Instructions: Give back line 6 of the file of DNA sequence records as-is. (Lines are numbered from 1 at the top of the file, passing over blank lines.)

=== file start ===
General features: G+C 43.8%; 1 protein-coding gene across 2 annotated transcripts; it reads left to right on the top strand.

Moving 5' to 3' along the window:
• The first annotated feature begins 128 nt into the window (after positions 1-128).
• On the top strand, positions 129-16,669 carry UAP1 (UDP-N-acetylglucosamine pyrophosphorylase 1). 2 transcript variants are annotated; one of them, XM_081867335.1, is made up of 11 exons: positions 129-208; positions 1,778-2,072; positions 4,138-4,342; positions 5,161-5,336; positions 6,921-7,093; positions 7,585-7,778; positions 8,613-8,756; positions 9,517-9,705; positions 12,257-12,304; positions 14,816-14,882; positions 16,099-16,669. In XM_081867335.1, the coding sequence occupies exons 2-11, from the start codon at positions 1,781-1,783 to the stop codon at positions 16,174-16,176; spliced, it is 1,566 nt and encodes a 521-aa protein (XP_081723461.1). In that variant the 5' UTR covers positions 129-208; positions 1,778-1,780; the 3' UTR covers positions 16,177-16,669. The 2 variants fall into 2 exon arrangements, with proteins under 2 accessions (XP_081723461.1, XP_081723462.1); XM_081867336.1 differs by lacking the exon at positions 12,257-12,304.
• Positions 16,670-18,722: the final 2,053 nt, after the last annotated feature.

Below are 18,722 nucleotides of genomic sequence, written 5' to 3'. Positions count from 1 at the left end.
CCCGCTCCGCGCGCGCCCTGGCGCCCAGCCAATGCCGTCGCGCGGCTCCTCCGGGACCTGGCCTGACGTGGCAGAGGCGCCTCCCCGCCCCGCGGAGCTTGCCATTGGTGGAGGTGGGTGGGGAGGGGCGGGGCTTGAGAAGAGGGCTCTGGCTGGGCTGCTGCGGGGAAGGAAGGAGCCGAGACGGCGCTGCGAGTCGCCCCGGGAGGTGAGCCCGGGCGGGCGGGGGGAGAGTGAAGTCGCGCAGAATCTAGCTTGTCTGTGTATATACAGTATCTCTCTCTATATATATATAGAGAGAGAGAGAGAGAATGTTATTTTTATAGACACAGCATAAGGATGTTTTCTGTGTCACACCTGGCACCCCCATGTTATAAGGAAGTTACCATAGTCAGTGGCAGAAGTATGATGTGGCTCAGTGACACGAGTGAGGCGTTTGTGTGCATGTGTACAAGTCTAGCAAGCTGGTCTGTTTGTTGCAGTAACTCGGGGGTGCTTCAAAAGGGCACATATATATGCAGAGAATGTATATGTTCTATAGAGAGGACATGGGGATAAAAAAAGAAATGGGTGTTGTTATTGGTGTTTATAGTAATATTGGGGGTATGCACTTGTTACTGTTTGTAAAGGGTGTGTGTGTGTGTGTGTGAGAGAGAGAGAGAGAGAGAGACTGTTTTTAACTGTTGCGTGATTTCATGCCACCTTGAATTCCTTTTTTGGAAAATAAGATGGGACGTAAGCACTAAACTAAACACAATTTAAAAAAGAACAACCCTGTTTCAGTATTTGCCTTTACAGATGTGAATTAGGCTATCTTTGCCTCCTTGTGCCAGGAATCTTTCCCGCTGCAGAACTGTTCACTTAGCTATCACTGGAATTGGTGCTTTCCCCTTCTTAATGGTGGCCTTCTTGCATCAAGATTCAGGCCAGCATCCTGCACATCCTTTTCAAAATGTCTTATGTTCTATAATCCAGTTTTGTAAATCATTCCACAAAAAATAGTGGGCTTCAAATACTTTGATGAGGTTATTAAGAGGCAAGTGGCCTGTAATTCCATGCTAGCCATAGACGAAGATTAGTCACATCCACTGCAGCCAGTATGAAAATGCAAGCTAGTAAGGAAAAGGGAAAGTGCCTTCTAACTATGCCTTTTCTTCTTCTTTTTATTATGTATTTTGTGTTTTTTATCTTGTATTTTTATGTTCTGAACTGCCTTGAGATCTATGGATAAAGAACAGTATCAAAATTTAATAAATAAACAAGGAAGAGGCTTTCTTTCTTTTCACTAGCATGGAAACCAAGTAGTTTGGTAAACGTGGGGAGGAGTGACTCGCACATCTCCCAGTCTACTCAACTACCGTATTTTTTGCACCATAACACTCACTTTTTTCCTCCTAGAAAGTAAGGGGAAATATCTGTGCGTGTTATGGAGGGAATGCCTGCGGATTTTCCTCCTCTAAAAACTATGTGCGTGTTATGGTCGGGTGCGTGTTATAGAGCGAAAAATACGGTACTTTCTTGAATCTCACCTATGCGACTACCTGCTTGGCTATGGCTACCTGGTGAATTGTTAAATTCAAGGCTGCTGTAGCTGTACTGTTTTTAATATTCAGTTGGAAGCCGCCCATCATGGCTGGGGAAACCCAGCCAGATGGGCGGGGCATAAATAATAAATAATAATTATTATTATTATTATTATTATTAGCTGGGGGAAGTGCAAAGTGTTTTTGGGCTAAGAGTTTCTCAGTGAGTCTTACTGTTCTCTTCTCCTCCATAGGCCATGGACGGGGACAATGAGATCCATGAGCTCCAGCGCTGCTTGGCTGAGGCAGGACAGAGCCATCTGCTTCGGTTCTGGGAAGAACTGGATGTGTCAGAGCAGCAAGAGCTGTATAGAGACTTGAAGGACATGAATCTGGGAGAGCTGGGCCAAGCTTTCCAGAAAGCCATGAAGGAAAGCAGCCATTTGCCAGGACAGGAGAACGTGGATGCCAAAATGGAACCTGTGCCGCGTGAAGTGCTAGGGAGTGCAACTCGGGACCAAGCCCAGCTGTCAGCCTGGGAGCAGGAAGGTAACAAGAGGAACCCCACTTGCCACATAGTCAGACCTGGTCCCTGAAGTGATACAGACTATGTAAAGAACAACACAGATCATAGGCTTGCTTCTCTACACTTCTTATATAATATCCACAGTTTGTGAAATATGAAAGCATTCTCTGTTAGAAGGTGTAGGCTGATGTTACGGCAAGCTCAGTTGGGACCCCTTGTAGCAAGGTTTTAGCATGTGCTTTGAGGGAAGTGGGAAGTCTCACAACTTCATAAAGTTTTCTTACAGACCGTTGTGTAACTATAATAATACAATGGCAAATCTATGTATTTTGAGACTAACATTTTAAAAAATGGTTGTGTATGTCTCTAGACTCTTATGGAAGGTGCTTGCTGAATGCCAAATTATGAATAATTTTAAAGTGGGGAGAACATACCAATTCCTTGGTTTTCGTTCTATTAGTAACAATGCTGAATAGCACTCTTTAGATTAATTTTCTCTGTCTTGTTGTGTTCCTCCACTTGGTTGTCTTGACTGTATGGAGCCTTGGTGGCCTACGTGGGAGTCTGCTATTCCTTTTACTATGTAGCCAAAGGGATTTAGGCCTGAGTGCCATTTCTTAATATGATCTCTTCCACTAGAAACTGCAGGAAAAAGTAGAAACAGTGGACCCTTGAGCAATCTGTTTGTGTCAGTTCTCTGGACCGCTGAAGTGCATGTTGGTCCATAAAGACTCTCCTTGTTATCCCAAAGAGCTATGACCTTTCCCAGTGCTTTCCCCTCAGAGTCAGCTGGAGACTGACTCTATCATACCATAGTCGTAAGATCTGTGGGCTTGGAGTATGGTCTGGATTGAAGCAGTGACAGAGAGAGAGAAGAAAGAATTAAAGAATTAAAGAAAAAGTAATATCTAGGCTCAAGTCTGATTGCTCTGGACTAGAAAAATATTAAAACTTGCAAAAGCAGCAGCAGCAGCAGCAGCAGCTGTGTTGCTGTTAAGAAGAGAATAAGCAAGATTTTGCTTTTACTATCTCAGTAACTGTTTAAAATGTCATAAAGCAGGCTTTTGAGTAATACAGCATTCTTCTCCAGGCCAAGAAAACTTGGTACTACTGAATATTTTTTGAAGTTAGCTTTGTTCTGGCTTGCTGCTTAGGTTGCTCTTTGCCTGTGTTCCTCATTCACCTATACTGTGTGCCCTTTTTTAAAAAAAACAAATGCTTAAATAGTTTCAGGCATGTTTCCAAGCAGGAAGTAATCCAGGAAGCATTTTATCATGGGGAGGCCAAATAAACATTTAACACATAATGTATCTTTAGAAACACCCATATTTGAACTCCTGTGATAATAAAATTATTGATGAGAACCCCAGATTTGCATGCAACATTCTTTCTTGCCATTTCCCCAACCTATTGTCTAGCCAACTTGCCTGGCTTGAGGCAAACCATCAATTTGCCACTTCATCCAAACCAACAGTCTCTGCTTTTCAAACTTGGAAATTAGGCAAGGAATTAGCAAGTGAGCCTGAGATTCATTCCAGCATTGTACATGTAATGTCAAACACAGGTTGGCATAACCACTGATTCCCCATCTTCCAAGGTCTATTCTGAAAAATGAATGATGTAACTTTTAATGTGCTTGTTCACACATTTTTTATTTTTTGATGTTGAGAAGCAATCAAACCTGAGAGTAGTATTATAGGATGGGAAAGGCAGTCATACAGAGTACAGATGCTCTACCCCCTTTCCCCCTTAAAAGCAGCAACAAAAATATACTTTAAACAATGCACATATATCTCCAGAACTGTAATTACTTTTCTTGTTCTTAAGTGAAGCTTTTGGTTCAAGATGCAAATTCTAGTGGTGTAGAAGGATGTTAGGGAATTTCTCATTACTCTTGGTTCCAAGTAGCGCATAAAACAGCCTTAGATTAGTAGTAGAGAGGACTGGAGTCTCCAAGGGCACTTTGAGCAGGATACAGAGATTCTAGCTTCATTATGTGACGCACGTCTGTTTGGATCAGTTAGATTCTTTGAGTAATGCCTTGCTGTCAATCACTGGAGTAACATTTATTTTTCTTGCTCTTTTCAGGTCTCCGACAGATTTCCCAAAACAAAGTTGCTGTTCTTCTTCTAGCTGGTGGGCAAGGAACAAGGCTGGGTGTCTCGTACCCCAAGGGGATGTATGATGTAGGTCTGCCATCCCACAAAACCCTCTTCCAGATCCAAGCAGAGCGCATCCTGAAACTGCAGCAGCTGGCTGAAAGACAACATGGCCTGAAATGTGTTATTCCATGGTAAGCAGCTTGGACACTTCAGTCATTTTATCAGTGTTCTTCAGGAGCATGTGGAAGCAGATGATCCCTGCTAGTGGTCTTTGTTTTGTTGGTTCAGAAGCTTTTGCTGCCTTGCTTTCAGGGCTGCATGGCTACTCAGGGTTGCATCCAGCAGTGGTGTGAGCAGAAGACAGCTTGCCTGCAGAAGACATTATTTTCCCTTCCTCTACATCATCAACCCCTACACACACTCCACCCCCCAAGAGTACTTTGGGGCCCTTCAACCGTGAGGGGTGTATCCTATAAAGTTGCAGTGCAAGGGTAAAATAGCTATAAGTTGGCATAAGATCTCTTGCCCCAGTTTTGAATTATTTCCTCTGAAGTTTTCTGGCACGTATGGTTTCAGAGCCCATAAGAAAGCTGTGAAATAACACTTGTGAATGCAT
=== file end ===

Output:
Below are 18,722 nucleotides of genomic sequence, written 5' to 3'. Positions count from 1 at the left end.